BY DAN MIHALOPOULOS
June 29, 2012 8:46PM
Jesse Jackson Jr. and his wife, Ald. Sandi Jackson at his election night party on March, 20, 2012. (AP Photo/M. Spencer Green)
Updated: June 30, 2012 12:51AM
The story of U.S. Rep. Jesse Jackson Jr.’s severely diminished prospects for becoming a real force in Chicago politics essentially begins and ends at 312, a restaurant across the street from City Hall.
That’s where the Democratic congressman and a top aide sat at a sidewalk table on a sunny day in August 2005. They barely touched their lunches, working their cellphones for the latest news on then-Mayor Richard M. Daley’s announcement that federal agents had questioned him.
Jackson ultimately balked at challenging Daley, but a little more than three years later, he was at 312 again.
This time, the topic of conversation was his desire to succeed Barack Obama in the U.S. Senate. Jackson told friend and contributor Raghuveer Nayak to approach then-Gov. Rod Blagojevich with a lucrative fund-raising offer that could turn his Senate dream into reality — or so Nayak would tell the feds.
Jackson denies that story and has never been charged with wrongdoing. Still, his extended brush with scandal — political and personal — perhaps has permanently thwarted the once-limitless ambitions of the heir apparent to Chicago’s most prominent black political dynasty.
After years of eagerly promoting himself as a reformer who would usher in a new force in independent city politics, he has increasingly cloistered himself in recent years.
His retreat became almost total in the past week, when his office announced he was taking time off to receive medical treatment for “exhaustion,” and a friend said his marriage was in trouble. The move came just a few days after Nayak’s arrest on fraud charges unrelated to the Blagojevich scandal.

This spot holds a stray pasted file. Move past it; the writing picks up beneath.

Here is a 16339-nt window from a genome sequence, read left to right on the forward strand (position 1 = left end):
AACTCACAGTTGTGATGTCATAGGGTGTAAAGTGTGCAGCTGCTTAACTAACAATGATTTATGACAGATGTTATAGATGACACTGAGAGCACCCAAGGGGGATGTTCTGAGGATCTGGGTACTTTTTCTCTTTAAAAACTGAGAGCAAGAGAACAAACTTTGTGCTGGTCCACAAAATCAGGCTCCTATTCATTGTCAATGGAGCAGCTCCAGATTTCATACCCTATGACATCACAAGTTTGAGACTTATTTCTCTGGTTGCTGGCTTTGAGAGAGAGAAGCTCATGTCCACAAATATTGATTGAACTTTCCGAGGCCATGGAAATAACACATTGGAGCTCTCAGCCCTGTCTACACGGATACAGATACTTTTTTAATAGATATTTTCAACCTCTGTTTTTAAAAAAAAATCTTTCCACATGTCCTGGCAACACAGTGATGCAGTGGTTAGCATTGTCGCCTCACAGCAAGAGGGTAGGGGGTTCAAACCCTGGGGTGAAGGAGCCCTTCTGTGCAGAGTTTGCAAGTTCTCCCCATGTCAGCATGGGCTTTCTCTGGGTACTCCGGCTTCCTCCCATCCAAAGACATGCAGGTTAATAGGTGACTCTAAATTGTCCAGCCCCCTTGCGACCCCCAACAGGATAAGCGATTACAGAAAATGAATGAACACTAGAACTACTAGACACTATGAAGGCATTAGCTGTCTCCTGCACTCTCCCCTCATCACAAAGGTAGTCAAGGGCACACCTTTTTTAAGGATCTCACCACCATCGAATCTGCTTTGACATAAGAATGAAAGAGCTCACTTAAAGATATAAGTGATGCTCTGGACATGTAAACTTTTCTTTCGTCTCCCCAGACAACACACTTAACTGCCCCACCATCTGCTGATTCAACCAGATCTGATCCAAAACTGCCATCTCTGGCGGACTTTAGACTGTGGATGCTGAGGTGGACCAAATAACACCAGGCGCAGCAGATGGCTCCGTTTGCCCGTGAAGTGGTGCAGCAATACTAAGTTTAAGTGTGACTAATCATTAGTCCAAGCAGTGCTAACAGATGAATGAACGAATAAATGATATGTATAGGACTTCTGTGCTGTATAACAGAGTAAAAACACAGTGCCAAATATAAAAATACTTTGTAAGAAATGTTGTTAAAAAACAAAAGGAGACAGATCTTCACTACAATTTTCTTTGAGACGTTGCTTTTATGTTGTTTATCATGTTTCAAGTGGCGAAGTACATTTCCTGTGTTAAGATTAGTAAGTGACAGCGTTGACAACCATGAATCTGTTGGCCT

From being one of the most accessible and talkative elected officials in a city of backroom wheelers and dealers, Jackson has become a virtual recluse, his whereabouts and precise physical or psychological woes undisclosed to the public.
The latest negative publicity revived questions about his political future. Many political operatives believe Jackson, 47, could continue to enjoy a firm hold on his congressional seat representing much of the South Side and south suburbs.
But some allies said he now is unlikely to ever fulfill the potential he first showed when he confidently delivered a speech at the Democratic National Convention in 1984, when his father ran for the party’s presidential nomination.
“I think his career is probably capped at being a congressman,” said Delmarie Cobb, a Democratic political consultant who worked on Jackson’s first run for Congress in 1995. “He can stay where he is and be valuable, but as far as higher office, all these things would come back to haunt him.”
Don Rose, who managed Harold Washington’s election as Chicago’s first black mayor, said he and the congressman’s father, the Rev. Jesse Jackson, had urged the younger Jackson to take on Daley in 2007.
Saw ‘big potential’
“I saw him as a guy with big potential, who had the same qualities Barack had to reach out beyond the African-American community,” Rose said. “Right now, it’s game off.”
Rose and Jackson spokesman Frank Watkins said hopes for a career revival rest on the findings of investigators with the U.S. House Committee on Ethics, who are conducting an ongoing probe into the Blagojevich matter. The Office of Congressional Ethics last year said there was probable cause to believe Jackson either directed Nayak to fund-raise for Blagojevich in exchange for the Senate appointment or “had knowledge that Nayak would likely make such an offer once Representative Jackson authorized him” to take his case to the governor.
Asked about the congressman’s prospects, Watkins replied Friday, “You can’t really project that.”